Manifest Destiny


A few weeks ago I wrote disparagingly about Destiny, but I’ve been lucky enough to spend some time with it over the past few weeks thanks to the good people at Activision and I have to admit, I’m a convert.

It’s not all been plain sailing, but with some perseverance I’ve come to really enjoy my time with the game.  The hardest thing for me has been making the transition between offline and online gaming.  I’m not a big online gamer; don’t get me wrong, the occasional bout of coop between friends is great fun, but I’ve never been one for spending countless hours quick scoping n00bs in CoD.

The online experience in Destiny is subtle at best and jarring at worst.  Let me explain… if, like me, you don’t want the abuse, random music, inane nonsense and noise of the kids that play a lot of online games, you’ll love Destiny.  The voice comms are opt-in for story missions and patrols; players just tend to do their own thing if they’re not part of a strike team, which makes the public events a satisfying display of silent solidarity between you and any other players who join you, as well as a welcome distraction from repetitive patrol missions.

Destiny 03 copy

The downside for lone wolves is that being an online game, server disconnects become a grating inconvenience as you find yourself removed from the game world and sent back to orbit or worse still an error message.  Another personal gripe is the lack of a game mechanic that I know, love and have come to rely on… pausing.  I have a ten week old daughter and sometimes (okay, fairly regularly) she cries and when she does I have to attend to her; I hammer the options button on the DualShock 4 and more often than not watch an inventory screen as I hear my Warlock being slaughtered in the background…

Destiny First Look Alpha_20140612221012

These are issues that I can overcome though and I find myself being drawn deeper into the game.  I have a level 20 Warlock now, not bad for a new dad who really hasn’t invested as much time as he’d like to in the game.  The key for me is remote play on the PS Vita; the game eschews the rear pad in favour of reassigning the D pad and splitting the touchscreen into three vertical strips.  Tap the left hand side of the screen to toss a grenade, the right to melee, the middle brings up your Ghost and special powers are activated by tapping left and right simultaneously.  It means people with man hands can firmly grip the Vita with glee, without having to worry about un-commanded grenade tossing.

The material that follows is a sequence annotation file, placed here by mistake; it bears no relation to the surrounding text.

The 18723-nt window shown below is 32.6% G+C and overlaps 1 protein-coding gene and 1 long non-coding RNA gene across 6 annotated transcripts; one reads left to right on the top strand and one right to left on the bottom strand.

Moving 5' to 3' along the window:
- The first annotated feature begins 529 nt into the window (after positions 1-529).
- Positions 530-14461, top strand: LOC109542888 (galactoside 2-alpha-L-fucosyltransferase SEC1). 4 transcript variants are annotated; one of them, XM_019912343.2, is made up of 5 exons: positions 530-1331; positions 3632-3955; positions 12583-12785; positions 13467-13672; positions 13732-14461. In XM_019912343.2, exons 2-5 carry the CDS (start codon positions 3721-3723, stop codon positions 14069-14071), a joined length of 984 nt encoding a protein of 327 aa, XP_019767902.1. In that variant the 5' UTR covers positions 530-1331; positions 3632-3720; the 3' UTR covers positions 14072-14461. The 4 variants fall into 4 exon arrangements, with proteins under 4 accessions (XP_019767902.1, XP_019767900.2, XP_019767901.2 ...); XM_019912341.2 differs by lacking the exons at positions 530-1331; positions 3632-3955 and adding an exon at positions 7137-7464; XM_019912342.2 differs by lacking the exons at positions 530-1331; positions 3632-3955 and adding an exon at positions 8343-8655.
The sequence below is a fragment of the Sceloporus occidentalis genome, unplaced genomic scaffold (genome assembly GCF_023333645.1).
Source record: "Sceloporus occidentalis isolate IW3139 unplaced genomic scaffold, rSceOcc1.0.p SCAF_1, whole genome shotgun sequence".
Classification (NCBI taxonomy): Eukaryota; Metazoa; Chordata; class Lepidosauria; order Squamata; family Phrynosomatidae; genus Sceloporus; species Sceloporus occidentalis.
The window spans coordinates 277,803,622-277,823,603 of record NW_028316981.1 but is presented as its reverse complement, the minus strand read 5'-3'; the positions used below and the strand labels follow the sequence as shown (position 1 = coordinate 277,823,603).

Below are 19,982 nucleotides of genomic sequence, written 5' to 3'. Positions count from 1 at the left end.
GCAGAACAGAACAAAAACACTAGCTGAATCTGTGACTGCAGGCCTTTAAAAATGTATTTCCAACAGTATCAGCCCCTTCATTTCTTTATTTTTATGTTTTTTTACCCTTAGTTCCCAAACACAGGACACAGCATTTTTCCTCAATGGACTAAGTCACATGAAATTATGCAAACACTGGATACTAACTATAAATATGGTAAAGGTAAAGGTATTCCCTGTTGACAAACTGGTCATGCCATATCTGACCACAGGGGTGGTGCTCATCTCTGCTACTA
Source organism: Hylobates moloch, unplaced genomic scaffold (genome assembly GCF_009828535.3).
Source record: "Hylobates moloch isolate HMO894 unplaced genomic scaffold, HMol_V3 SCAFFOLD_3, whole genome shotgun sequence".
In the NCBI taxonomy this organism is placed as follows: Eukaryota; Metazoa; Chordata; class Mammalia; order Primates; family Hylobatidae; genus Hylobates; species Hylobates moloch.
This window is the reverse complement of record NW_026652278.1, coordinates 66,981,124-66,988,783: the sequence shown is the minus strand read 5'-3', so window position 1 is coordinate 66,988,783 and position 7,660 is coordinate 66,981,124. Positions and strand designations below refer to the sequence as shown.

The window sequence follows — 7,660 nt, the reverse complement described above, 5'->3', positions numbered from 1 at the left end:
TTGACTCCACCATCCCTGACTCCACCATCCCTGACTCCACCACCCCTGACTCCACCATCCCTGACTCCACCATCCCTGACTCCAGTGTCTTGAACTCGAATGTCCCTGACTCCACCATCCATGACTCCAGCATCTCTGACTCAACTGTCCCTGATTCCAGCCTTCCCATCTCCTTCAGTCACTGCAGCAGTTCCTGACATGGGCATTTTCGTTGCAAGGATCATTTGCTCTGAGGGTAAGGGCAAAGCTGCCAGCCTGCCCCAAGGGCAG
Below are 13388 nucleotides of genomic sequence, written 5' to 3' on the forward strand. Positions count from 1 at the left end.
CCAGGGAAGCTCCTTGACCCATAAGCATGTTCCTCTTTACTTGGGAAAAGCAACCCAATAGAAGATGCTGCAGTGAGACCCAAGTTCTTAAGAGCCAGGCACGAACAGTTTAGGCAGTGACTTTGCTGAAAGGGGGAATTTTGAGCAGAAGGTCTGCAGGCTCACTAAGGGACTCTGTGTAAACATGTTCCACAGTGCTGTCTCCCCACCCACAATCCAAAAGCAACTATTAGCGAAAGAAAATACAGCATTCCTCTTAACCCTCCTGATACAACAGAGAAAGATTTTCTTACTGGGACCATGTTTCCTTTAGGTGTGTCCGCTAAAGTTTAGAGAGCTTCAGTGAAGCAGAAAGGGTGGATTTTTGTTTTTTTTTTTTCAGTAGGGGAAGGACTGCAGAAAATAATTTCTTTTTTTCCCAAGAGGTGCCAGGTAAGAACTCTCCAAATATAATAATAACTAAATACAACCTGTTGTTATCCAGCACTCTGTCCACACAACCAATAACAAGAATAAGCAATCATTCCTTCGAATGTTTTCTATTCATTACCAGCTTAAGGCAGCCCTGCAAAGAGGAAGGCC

The campaign (oft criticized for being too short or even passing people by) is measured out by your rank, gear and how brave you’re feeling.  Never having been one for MMORPGs, I criticized Destiny myself for what I considered to be unbalanced strikes in the alpha and beta.  I understand now that it’s a game to be played at your own pace, by ranking up and improving equipment you provide the balance that I had incorrectly perceived as lacking.  I’m sure MMO veterans like our own Cevyn Scott should be saying “I told you so.”

Destiny 02 copy

So I admit that I misjudged this title, most likely because I’m a console gamer who’s just not used to the pace and depth that the game can offer.  Many people say that Destiny is a good start and that Bungie improve with Destiny 2, but personally I want them to build incrementally on what’s already here and continue to enhance it with updates and DLC in the long term.  Activision can do annual iterations, let’s see if they can also play the long game?!

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Co-founder & Editor

Former DJ, now a freelance scientist, writer, gamer and father.

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